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A Course in Human Rights - 2002-12-23

As all of us know, some countries deal with conflict and opposition within their borders in different ways. The Indonesian military, which has had a reputation for tough tactics against internal opposition, seems to be trying to change its reputation. And it is doing so before its soldiers actually have to deal with real life situations. As Patricia Nunan reports, the curriculum for Indonesian military cadets now includes “a course in human rights”.

A group of young soldiers learning the basics of weapon handling.

They’re first year students at the Indonesian Army Academy, in Magelang West Java.

The academy is one of three that graduate more than five hundred cadets a year to serve as officers in Indonesia's army, air force, navy and marines.

These cadets will face different challenges from those of years past, especially in the field of human rights.

Human rights groups say the armed forces have committed atrocities throughout Indonesia for years, using heavy-handed tactics against student demonstrators and separatists in some parts of the country.

The most serious allegations come from East Timor. The military has been accused of involvement in hundreds of killings and the destruction of much of the territory when residents there voted for independence in 1999.

Now for the first time, the military has invited journalists to discuss its new human rights curriculum.

During three years at the academy, each cadet takes just over one hundred hours of course work in human rights and humanitarian law, out of seven thousand hours of classes.

Brigadier General Noer Muis is the vice-governor of the academy in Magelang.

“Essentially we teach them basic knowledge of human rights. What human rights are and the do’s and don’ts in human rights. We also have case studies, for example, the East Timor case, Yugoslavia and also Afghanistan.”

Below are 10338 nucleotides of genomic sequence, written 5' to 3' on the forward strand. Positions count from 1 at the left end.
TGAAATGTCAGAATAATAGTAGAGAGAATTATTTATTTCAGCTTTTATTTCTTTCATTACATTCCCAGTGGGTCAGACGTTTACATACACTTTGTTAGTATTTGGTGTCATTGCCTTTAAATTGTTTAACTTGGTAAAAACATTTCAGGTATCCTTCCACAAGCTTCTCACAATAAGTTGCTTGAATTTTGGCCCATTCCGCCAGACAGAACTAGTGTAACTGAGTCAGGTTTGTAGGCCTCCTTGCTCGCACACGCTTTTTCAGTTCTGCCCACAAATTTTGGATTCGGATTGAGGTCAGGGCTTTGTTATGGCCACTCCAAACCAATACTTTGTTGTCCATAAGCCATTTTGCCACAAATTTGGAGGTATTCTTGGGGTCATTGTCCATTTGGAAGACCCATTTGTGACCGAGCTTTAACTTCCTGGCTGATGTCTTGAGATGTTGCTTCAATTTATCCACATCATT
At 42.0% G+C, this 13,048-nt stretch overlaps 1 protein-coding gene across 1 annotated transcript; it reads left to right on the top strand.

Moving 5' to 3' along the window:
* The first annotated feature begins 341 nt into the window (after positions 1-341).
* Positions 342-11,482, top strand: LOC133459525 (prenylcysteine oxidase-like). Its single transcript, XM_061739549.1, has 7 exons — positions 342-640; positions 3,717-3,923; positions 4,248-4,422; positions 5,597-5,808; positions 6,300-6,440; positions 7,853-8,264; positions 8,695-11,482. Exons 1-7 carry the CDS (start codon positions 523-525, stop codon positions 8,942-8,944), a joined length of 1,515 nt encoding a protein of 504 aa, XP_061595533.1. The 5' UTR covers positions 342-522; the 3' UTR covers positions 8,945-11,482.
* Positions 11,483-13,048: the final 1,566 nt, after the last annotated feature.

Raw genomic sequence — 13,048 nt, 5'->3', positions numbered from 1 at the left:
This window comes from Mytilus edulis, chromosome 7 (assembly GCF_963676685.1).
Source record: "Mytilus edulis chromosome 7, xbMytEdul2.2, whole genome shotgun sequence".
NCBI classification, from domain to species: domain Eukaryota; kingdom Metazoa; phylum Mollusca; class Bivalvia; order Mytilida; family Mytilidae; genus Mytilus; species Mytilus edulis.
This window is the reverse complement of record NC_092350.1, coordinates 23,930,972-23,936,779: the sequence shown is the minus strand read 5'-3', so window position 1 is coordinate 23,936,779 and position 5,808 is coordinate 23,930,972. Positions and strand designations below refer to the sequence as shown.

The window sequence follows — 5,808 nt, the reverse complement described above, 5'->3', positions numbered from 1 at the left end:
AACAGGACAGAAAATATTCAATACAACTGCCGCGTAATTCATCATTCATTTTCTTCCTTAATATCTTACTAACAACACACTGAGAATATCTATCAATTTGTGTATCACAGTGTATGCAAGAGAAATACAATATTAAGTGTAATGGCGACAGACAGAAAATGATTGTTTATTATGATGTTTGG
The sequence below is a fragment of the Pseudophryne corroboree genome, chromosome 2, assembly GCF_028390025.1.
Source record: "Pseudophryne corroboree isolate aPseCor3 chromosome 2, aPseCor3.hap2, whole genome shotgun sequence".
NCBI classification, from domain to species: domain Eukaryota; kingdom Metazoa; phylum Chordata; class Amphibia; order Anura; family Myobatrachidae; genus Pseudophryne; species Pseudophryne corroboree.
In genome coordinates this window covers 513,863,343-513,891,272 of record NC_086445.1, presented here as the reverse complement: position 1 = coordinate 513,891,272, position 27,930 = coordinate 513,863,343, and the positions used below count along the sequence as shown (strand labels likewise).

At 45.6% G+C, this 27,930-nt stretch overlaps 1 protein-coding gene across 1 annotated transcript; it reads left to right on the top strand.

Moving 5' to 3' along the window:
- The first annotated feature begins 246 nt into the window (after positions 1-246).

It is the East Timor example that has human rights groups worried.

General Noer was the army commander in East Timor when armed militia groups virtually seized control in the weeks surrounding the 1999 vote for independence. Human rights groups charge that members of the armed forces were involved in the rampage.

General Noer says his case serves as a good chance for his students to see Indonesia's judicial process. He also says that even if he is on trial, it does not mean he did anything wrong.

But the students say they're not sure the accusations against the military for its role in the killings and destruction in East Timor are accurate.

“As students we only learn and we don’t follow those issues, but I’m not 100 percent sure I believe it happened.”

Since the start of the war on terror, there’s been a growing demand from Washington for military ties with the Indonesian military to be resumed, so that the military can participate more fully in the war on terror.

But some say that would be premature because of the lack of prosecutions from the East Timor tribunal. Sidney Jones is with the International Crisis Group in Jakarta.

“I don’t see at the moment that there’s any will on the part of the military to actually stop abuses, enforce discipline and actually punish offenders. If there were such political will, we would have seen more prosecutions than we’ve had so far. We’d have seen far more transparency from military officers about exactly what their troops were responsible for doing. What we see are denials. And what we see are support from the very top levels, i.e. President Megawati herself, for the military, almost suggesting that any means are possible as long as the integrity of Indonesia is maintained.”

In the meantime, the students will continue to hit the books to join a military that itself is undergoing a process of change.

International Crisis Group Website

Office of the United Nations High Commissioner for Human Rights